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Moroccan female scribe, jurisprudent, and scholar, was a well-known inhabitant of nineteenth-century Tetouan. Her full name was Amina bint al-Hajj ʿAbd al-Latif ibn Ahmad al-Hajjaj.

Morocco had a long tradition of manuscript production, rivaled only by Egypt. Manuscripts in Arabic were created and copied there from the eighth down to the nineteenth centuries, when the arrival of lithography and machine printing virtually put an end to the professional scribe. Although the profession of scribe was normally the province of men in most parts of the Islamic world, in the western parts—Spain and North Africa—women played an important role. In the tenth century there were said to be a thousand women scribes in Cordova who were engaged in copying out Qurʾans. The names of some of these scribes are known, but little other information about them is available.

However in a few cases we do have more information about women scribes ...

Article

Charles Rosenberg

spent his childhood and early adulthood in Pennsylvania, and may have been born in Philadelphia. Various censuses suggest his year of birth may have been 1818, 1820, or 1824, but a likely 1850 census entry shows his age as thirty-two.

Anderson’s parents have yet to be identified, and little is known about his life growing up in Pennsylvania. Contemporary accounts in California refer to him having worked as a waiter, and a Peter Anderson referenced as mulatto, who worked as a waiter, was recorded in the 1850 federal census living in Philadelphia’s Spruce Ward. Living with him were a woman named Mary Anderson—possibly his wife, or maybe his sister—two boys named Peter and George Anderson, and an unidentified nineteen-year-old named Elizabeth Purnell.

Anderson arrived in California in 1854, as the Gold Rush of 1849 was declining and established a tailor shop described in some directories ...

Article

Edward L. Lach

business executive and civic leader, was born in Washington, D.C., the son of Hayward G. Burrell and Fannie Miles. Although his parents’ occupations are unknown, both his father and his mother were natives of the District of Columbia, and Burrell's roots in the area ran deep. After graduating from Dunbar High School at the age of fifteen, he worked as a driver for a local pharmacy and apparently also drove a cab for a while. He married at age sixteen (his wife's name is unknown), and the marriage produced a son before ending in divorce seven years later.

In 1941 Burrell gained a position at the federal Bureau of Standards, where he worked in the glass section producing prisms and bombsights. He also attended nearby Howard University between 1941 and 1943 but did not graduate. He entered the U.S. Army in 1945 and rose to the rank of ...

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Demetria Rougeaux Shabazz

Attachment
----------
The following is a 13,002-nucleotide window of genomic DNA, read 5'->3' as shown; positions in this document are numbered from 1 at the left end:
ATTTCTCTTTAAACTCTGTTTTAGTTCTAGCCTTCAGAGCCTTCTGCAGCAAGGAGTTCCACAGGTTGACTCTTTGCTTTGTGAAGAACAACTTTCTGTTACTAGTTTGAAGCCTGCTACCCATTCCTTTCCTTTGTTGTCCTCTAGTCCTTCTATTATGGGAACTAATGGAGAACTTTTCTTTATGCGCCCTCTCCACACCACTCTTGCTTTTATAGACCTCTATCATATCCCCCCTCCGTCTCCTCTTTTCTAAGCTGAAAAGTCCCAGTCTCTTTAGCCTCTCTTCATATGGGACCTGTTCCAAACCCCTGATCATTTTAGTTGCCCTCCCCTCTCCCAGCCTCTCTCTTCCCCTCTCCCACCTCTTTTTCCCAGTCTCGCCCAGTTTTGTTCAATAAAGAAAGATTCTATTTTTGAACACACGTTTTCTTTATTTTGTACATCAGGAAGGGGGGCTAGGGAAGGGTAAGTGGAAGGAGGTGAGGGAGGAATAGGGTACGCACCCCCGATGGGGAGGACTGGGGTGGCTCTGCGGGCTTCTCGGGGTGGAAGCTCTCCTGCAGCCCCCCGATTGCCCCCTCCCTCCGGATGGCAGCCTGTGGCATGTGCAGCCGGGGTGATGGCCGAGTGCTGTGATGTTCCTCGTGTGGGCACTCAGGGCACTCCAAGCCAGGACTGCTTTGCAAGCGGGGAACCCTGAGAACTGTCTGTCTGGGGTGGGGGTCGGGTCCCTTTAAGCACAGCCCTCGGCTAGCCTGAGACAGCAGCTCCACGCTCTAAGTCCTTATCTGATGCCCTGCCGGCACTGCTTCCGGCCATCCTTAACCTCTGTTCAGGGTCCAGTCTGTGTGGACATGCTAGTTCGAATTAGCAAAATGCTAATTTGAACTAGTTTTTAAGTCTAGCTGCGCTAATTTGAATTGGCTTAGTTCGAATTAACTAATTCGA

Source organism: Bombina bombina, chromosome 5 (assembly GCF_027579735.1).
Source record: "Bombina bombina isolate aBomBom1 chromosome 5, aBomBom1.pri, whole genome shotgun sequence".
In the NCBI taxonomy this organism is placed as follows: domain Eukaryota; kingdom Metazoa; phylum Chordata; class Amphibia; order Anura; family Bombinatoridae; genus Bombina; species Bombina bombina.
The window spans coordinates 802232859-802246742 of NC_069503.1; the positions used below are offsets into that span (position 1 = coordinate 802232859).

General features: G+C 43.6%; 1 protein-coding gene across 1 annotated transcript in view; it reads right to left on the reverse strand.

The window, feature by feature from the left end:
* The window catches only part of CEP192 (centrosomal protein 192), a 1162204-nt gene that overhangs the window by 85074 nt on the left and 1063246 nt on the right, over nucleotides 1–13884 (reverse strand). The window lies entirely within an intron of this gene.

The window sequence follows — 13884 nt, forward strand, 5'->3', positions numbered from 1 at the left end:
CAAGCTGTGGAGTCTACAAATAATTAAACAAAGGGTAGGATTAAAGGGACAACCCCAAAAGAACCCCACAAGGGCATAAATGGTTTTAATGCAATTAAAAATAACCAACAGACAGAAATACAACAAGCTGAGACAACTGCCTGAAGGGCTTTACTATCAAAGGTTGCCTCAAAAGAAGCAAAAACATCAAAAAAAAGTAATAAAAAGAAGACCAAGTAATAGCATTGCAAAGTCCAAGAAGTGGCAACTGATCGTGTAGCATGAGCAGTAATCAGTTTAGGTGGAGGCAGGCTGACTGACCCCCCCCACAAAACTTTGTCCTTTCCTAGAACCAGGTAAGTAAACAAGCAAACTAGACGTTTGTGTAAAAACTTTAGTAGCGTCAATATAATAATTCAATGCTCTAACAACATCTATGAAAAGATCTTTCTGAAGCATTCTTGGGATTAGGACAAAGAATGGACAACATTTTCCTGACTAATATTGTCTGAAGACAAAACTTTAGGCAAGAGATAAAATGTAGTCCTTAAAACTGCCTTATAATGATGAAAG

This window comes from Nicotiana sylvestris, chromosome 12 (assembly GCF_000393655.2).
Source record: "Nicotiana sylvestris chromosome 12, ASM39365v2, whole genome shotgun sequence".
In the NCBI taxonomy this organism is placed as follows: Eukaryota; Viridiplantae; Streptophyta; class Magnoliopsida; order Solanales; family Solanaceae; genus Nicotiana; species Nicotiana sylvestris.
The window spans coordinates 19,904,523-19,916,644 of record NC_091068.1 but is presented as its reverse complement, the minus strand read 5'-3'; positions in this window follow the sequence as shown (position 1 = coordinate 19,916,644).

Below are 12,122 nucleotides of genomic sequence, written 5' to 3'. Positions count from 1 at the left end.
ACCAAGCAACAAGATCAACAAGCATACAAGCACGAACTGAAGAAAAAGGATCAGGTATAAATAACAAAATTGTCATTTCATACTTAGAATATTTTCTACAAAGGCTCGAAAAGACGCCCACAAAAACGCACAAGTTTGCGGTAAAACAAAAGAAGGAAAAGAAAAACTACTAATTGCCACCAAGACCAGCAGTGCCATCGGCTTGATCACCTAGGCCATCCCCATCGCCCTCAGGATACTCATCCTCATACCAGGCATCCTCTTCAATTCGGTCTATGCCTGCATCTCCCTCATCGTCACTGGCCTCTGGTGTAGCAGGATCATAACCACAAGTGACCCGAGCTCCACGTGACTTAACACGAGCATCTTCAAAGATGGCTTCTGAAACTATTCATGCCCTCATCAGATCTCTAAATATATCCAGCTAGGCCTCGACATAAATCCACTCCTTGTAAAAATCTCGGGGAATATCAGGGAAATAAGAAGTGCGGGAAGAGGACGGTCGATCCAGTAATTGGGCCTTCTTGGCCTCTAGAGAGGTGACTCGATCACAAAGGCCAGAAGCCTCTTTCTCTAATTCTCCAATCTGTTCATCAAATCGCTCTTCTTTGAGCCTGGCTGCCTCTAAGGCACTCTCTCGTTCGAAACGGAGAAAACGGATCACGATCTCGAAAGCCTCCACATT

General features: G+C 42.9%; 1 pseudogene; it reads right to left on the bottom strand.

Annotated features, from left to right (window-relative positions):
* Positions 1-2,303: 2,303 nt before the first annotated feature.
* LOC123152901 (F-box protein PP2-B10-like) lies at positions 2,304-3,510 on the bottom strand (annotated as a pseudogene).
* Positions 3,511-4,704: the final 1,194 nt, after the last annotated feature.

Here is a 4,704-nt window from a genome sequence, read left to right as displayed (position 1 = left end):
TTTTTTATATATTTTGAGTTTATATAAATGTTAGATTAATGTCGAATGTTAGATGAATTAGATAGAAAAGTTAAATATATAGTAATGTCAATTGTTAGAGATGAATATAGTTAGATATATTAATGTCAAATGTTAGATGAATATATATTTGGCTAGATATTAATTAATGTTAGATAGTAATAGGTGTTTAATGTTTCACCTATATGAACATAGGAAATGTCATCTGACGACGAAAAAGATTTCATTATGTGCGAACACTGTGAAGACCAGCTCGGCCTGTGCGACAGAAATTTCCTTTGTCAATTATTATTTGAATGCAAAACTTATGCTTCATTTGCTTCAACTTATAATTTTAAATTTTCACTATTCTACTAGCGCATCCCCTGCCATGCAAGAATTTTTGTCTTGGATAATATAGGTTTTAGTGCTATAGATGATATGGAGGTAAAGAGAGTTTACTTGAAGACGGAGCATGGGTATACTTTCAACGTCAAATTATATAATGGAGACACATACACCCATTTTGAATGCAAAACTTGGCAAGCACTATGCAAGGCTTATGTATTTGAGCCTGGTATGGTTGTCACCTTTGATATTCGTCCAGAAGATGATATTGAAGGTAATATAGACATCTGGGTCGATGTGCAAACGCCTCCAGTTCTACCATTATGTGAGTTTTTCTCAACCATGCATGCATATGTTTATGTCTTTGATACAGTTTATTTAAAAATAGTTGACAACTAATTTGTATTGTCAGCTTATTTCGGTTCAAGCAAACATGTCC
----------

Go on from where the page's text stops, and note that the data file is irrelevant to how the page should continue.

Zydeco musician and quarter-horse trainer, was born into a farming community in Dog Hill near Lake Charles, Louisiana, one of seven children, to Marceline Pete and Arthur Chavis, tenant farmers and entrepreneurs who managed a few well-known local horse circuits, or unregulated “bush” horse races. As a young boy he was given the inexplicable nickname Boozoo, which would remain his moniker throughout the entirety of his life. The first instrument Chavis learned to play was the harmonica, but he mastered the button accordion by watching his father, uncles, and Henry Martin, all well-known local musicians in southwest Louisiana. Although his parents separated when he was three years old, he remained in contact with his father and frequently attended the local house dances in Rayne and Dog Hill, where both his father and his great uncle Sidney Babineaux frequently played. At the age of twenty-one he married Leona Predium ...

Article

Roy Bridges

also known as Dallington Scorpion Muftawa, a scribe and adviser to Muteesa I, the kabaka (king) of Buganda (in present-day Uganda) in the late 1870s, was a freed slave whose date of birth and parentage are unknown. Dallington was a Nyasa from near the eastern shore of Lake Malawi. Like many others in this region, he was taken into slavery by Yao or Swahili traders, marched to the coast, and put in a dhow for transport to Arabia or another part of East Africa. His fate, however, was to be rescued by the British anti–slave trade patrol vessel HMS Daphne and to be assigned to the care of the Anglican Universities Mission to Central Africa which had opened a school for freed slaves at Kiungani outside Zanzibar City Converted to Christianity he became known as Dallington which was probably a corruption of the name of one of the missionaries the ...

Article

Julia Sun-Joo Lee

slave, shoemaker, and pastor, was born in Madison County, Virginia, to John and Jane Davis, slaves belonging to Robert Patten, a wealthy merchant and mill owner. Both of Davis's parents were devout Baptists who instilled in Davis a strong relationship to the church.

By Davis's account, Patten was a comparatively fair master who valued his slaves and who accorded John Davis many privileges, among them the ability to raise livestock and to keep his children with him until they were old enough to go into trade. John Davis was the head miller at Patten's merchant mill located on Crooked Run, a stream between Madison and Culpeper County. He was able to read and figure, but he could not write.

When Noah Davis was about twelve Patten sold his mill and emancipated Davis s mother and father Davis s family moved to one of Patten ...

Article

Sheila Hassell Hughes